Does the concept of obligation develop from the inside-out or outside-in?Marjorie Rhodes - 2020 - Behavioral and Brain Sciences 43.
    Tomasello proposes that the concept of obligation develops “from the inside-out”: emerging first in experiences of shared agency and generalizing outward to shape children's broader understanding. Here I consider that obligation may also develop “from the outside-in,” emerging as a domain-specific instantiation of a more general conceptual bias to expect categories to prescribe how their members are supposed to behave.
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  17.  5
    Inherence-based views of social categories.Marjorie Rhodes - 2014 - Behavioral and Brain Sciences 37 (5):501-502.
    Children adopt an inherence-based view of some social categories, viewing certain social categories as reflecting the inherent features of their members. Thinking of social categories in these terms contributes to prejudice and intergroup conflict. Thus, understanding what leads children to apply inherence-based views to particular categories could provide new direction for efforts to reduce these negative social phenomena.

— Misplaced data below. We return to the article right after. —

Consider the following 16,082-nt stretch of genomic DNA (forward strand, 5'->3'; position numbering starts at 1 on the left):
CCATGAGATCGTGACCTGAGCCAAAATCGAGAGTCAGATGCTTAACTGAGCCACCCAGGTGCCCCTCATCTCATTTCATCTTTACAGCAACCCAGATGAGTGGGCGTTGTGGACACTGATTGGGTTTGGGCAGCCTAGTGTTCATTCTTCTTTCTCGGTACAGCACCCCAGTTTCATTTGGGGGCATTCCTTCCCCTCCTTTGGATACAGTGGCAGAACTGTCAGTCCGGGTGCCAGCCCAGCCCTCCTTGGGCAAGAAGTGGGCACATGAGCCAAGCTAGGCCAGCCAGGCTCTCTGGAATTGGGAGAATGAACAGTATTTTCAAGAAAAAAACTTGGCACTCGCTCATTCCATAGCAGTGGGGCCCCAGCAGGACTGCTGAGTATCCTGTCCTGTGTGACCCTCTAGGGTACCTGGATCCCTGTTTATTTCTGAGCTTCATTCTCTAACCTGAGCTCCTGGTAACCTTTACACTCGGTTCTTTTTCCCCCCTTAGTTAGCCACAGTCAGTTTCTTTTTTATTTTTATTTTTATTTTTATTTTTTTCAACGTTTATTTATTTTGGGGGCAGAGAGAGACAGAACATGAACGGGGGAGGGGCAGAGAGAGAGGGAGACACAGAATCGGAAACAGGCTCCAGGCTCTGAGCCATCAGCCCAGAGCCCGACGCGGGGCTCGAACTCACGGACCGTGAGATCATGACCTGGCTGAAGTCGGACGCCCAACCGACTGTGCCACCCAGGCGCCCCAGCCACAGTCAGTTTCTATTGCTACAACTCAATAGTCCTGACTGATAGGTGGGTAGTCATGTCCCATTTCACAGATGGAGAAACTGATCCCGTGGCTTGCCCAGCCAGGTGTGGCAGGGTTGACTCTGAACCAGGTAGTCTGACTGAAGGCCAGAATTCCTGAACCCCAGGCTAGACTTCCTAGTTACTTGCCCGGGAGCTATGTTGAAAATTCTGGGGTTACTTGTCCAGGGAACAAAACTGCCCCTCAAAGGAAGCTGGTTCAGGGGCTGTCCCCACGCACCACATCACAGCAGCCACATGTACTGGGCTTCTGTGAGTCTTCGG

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  18.  34
    The Role of Within-Category Variability in Category-Based Induction: A Developmental Study.Marjorie Rhodes & Daniel Brickman - 2010 - Cognitive Science 34 (8):1561-1573.
    The present studies tested the hypothesis that strong assumptions about within-category homogeneity impede children’s recognition of the inductive value of diverse samples of evidence. In Study 1a, children (7-year-olds) and adults were randomly assigned to receive a prime emphasizing within-category variability, a prime emphasizing within-category similarities, or to not receive a prime. Only following the variability prime, children demonstrated a reliable preference for evaluating diverse over nondiverse samples to determine whether there is support for a category-wide generalization. Adults demonstrated a (...)